I got my first "paid employment" when I met track manager Phil Storey at the Ten-Pin Bowling, fibbed about my age (14, but on the tall side), and got a job on the track at Brandon on Saturday nights. It felt very much like winning the lottery at the time! But my first "real" job came when I had a gap of several months between leaving KHVIII and going to university. As I had an interest in computers, and my dad (Arthur Walker - if anyone else worked there?) worked in the heavy press shop at GEC Stoke, he suggested I put in for a temporary vacancy as a computer operator in the then-new building in Brindle Avenue. One of their operators was about to go on maternity leave, so they needed someone to take her place.
They ran a three by eight hour shift system, Monday to Friday, because the computer had to be running continuously - I think it took about 6 hours just to process the pay!. I was initially assigned to a team of about three or four on the 6am-2pm shift, and then after a couple of weeks, during which I was obviously judged "OK", the boss - Reg Binns (I wonder if anyone else remembers him? Used to drive a beautiful MG Magnette.) - called me into his office. As several of his staff were women, and they were not allowed to work after 10pm, he was seriously stuck for staff on the 10pm-6am shift, and asked if I'd be willing to do it. I really wasn't keen, but he made it more and more attractive as he spoke: - I would be paid double time, for night shift work, and as I was a teenage lad, who "should have better things to do with his evenings", if I was a bit late he would cover for me, but - better still - he would give me every Friday off - with pay! So I signed up for this.
There were only two of us on the night-shift. My team leader was - if I remember right - an ex-RAF guy, who I got on with very well. After everyone else had gone, our job mostly involved monitoring the teletype, and from time to time it would tell us to "remove Magnetic Tape number 123456 and replace it with Tape number 98765", or words to that effect. These were the 2400ft tapes, the size of a large dinner plate, and with about a thousandth of the capacity of the tiniest of USB sticks you can buy these days. The payroll run required dozens of them. The computer itself occupied a room that must have been 20 metres by 10, or thereabouts, so when the computer didn't need our attention, we would do time trials racing around between the tape decks on our ergonomically designed and wheeled office chairs. We were quite well-matched, but I think I beat him a bit more often than he beat me.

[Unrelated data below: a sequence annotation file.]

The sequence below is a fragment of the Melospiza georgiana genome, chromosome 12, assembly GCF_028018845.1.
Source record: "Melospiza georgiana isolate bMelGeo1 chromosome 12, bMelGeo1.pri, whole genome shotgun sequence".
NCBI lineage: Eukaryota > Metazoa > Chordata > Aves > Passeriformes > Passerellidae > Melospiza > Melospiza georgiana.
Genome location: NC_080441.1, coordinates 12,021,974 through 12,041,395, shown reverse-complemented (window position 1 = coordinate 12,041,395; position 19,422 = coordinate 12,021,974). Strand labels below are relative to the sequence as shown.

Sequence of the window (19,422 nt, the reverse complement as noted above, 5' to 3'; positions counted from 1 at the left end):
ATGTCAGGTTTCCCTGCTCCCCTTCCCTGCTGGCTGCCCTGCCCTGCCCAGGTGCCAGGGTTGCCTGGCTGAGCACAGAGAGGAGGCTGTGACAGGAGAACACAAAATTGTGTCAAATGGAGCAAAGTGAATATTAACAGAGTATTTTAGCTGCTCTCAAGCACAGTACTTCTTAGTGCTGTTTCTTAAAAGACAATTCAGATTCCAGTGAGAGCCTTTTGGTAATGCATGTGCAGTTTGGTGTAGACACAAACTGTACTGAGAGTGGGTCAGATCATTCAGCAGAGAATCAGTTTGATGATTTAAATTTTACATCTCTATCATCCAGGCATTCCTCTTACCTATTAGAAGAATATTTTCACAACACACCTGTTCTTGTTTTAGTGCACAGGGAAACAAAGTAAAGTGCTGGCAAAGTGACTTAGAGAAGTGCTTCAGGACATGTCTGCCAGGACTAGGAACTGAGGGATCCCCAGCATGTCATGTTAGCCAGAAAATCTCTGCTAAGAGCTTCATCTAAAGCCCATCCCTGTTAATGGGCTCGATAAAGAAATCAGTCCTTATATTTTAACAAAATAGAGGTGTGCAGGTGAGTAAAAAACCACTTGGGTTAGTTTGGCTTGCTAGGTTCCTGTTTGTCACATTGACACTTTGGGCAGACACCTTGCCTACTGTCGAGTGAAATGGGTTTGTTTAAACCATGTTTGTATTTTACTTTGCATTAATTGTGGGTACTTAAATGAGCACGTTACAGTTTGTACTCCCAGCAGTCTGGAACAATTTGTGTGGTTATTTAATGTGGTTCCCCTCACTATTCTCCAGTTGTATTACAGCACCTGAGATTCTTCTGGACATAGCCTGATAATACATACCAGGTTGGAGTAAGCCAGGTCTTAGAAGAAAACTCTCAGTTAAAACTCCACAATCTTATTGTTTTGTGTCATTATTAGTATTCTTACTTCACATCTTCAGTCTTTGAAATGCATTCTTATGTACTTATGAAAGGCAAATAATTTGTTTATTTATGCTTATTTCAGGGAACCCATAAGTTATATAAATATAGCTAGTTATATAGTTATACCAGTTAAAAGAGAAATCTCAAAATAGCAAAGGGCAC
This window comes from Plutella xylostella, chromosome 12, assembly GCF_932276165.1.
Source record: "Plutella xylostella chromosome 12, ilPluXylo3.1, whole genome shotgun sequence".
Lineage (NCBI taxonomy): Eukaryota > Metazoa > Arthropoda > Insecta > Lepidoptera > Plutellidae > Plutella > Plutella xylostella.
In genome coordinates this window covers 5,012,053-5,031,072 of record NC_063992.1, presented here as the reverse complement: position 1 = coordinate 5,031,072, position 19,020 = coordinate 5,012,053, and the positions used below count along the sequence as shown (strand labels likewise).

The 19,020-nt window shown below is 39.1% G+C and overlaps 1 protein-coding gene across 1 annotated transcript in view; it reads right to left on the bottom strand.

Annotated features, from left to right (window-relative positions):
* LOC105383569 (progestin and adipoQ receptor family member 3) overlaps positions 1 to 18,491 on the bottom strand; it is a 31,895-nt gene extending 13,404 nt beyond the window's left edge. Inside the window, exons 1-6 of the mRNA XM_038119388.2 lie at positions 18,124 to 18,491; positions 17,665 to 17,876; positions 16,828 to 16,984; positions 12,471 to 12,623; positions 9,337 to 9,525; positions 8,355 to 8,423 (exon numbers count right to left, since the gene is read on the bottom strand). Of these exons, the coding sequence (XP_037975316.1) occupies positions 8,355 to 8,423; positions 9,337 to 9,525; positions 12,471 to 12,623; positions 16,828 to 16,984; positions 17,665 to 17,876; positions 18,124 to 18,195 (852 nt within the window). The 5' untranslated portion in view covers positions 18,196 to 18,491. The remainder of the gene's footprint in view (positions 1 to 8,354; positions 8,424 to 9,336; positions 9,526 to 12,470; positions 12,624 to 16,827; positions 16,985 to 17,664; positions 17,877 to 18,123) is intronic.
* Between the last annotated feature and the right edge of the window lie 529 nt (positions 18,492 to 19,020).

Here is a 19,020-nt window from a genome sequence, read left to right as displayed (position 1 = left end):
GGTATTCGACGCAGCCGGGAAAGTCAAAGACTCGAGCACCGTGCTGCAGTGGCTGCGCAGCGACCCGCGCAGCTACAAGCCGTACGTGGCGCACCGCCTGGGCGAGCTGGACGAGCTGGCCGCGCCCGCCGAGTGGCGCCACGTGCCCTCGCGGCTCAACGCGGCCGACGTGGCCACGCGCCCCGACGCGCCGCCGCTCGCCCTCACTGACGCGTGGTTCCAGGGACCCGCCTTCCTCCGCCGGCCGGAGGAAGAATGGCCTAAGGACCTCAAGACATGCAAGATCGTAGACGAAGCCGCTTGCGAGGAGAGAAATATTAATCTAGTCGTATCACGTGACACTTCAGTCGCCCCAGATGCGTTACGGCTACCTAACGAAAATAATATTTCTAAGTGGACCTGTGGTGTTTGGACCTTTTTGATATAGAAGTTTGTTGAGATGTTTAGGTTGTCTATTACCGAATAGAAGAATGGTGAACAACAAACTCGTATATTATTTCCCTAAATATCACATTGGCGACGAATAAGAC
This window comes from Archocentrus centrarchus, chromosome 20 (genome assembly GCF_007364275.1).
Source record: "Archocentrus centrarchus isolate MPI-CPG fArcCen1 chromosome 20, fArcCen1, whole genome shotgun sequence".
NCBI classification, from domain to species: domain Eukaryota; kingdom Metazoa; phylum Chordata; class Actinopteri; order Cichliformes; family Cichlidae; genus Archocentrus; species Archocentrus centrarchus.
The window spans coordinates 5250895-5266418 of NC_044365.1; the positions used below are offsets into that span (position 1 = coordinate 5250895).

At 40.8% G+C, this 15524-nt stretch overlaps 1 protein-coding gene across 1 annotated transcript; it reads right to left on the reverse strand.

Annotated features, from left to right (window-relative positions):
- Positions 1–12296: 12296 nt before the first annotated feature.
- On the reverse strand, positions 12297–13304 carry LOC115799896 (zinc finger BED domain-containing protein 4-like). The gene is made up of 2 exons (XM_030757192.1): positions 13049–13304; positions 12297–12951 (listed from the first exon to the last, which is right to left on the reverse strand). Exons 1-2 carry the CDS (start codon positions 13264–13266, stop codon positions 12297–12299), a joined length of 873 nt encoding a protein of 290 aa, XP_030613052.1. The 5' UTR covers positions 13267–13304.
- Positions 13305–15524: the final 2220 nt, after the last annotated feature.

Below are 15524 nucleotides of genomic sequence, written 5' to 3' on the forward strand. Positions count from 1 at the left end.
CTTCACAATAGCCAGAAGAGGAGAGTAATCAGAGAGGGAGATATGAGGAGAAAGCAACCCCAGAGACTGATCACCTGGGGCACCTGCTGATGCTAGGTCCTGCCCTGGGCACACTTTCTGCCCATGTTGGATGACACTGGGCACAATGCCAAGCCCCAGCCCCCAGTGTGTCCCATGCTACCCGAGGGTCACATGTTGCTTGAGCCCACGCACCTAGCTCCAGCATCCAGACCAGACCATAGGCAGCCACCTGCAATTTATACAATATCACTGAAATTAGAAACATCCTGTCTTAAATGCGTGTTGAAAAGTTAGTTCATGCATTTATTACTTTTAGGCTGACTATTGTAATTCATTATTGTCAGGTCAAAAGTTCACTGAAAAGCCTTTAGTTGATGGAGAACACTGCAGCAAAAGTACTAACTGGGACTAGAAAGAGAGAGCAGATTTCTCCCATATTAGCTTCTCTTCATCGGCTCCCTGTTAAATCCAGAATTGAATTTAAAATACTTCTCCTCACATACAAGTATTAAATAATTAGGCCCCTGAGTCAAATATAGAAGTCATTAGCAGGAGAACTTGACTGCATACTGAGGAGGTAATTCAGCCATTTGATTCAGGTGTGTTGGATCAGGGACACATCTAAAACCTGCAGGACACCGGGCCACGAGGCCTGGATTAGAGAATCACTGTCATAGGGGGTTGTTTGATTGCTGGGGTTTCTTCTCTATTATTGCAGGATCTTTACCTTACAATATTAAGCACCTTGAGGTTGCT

One night, we were allocated a new task. Hundreds of brand new mag tapes had arrived, and we had to get them out of their expanded polystyrene packaging, put sticky number labels on them, "initialise" them, and store them in the racks. This went OK, until we were finding ourselves knee deep in polystyrene, and several big dustbins already full. My team leader sat down for a smoke and tried to think how we could get rid of all this rubbish, and casually dropped his fag-end in a small metal waste paper bin that contained some of the polystyrene fragments. They instantly vanished, leaving nothing but a tiny wisp of smoke. This of course was the solution to our problem, and we set up a nice little process, ripping the poly into smaller bits, tossing them into the bin, and setting fire to them. Problem solved! The only evidence was a small puddle of sticky resin in the bottom of the bins.
We turned up to work next night to find the place in total disarray. The afternoon shift told us that a smell "like burning electrical cables" had been detected by the morning shift. They had reported it, and the works fire brigade had tried - unsuccessfully - to find the source. They then also called in the City Fire Brigade, and together they pulled up all the flooring and pulled down all the ceiling tiles, and still couldn't find it. The computer had been switched off - for its own protection - all day. My team leader and I expressed our sympathy for the rotten day they'd all had, but kept our other thoughts to ourselves.
When the others had gone, Reg came in, smiling as usual. He told us the whole sorry tale, including how serious the problem might have been if it had indeed been an electrical fire, and we again sympathised and kept our other thoughts to ourselves. Then, he calmly looked down into one of the bins, casually nudged it with his foot, and told us that "I know it won't happen again though, don't I?". And strangely enough, it never did!
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